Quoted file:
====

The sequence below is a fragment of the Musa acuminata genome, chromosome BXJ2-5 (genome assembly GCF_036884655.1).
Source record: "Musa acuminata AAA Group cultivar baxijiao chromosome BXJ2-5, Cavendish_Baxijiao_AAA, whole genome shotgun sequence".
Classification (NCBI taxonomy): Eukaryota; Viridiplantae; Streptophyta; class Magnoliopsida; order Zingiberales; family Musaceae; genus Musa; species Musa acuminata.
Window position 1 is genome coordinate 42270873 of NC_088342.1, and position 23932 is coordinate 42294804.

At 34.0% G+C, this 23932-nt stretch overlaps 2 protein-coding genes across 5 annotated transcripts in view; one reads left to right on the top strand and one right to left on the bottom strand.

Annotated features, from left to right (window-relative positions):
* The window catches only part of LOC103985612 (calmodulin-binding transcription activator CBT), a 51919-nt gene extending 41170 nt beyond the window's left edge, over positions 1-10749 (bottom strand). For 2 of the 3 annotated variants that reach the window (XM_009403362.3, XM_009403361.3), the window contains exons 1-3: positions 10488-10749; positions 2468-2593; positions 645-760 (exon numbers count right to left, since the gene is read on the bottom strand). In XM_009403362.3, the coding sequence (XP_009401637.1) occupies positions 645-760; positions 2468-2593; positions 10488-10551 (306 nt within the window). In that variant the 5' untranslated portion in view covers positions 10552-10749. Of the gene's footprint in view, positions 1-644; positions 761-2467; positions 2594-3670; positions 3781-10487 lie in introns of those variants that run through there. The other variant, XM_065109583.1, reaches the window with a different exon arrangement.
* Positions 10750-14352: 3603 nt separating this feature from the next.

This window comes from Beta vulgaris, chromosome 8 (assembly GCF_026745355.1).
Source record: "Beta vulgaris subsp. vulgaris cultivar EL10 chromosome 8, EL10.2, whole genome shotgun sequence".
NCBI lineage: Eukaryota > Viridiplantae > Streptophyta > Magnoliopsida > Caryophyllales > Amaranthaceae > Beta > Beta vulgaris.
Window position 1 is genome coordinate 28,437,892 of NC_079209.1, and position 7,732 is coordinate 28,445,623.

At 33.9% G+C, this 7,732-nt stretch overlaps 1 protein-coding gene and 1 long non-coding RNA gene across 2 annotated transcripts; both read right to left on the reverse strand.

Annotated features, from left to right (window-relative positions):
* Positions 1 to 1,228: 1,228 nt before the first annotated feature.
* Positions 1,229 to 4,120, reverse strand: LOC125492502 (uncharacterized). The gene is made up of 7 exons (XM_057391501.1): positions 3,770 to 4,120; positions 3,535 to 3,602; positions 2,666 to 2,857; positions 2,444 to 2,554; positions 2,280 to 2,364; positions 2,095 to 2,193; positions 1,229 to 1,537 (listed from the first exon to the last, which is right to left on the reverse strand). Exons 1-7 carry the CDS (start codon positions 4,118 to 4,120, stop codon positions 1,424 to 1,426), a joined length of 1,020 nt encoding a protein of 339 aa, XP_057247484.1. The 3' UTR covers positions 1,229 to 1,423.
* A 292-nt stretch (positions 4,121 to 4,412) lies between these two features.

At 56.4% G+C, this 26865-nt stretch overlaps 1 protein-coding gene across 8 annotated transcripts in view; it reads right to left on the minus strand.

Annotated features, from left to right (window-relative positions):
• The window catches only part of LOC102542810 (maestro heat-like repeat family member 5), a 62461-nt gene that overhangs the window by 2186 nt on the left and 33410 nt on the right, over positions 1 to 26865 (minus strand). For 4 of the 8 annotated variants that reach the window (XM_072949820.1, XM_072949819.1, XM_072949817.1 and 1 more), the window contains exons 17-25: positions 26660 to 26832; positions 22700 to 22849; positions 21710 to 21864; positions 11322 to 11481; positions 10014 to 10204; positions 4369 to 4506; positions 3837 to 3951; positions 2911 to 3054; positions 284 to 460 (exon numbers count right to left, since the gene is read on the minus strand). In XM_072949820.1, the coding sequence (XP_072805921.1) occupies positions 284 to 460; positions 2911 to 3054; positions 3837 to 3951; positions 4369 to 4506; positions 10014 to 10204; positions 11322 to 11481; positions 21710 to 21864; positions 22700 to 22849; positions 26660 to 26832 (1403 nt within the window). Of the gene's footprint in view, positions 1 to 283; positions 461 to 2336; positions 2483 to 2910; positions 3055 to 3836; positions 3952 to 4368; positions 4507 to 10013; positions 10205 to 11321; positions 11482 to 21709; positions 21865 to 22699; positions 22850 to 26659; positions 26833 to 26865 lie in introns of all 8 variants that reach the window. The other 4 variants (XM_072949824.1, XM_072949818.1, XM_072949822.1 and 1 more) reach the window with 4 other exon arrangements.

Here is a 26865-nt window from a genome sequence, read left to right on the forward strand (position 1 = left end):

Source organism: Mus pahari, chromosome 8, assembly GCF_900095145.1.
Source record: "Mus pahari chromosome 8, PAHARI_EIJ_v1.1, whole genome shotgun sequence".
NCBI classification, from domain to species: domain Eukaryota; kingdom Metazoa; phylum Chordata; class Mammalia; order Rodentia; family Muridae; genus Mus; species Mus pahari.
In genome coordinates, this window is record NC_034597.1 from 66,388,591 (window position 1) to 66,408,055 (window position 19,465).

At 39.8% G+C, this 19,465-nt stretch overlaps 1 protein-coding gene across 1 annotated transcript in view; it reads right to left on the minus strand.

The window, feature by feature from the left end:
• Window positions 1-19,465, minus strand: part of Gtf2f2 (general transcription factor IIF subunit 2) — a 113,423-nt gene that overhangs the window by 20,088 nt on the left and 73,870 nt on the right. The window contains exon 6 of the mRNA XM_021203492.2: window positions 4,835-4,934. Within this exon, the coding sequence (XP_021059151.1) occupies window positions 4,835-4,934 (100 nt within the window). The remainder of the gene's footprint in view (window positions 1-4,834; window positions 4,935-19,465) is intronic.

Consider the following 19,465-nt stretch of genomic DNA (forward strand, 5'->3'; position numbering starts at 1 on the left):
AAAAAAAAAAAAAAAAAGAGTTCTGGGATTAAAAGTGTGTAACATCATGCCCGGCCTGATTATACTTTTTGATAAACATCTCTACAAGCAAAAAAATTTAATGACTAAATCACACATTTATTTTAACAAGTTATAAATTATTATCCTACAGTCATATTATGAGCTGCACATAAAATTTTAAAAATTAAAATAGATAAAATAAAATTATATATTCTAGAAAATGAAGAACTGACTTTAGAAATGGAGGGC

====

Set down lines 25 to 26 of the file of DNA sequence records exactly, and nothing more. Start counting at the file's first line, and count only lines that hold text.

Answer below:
In genome coordinates, this window is record NC_034597.1 from 66,388,591 (window position 1) to 66,408,055 (window position 19,465).

At 39.8% G+C, this 19,465-nt stretch overlaps 1 protein-coding gene across 1 annotated transcript in view; it reads right to left on the minus strand.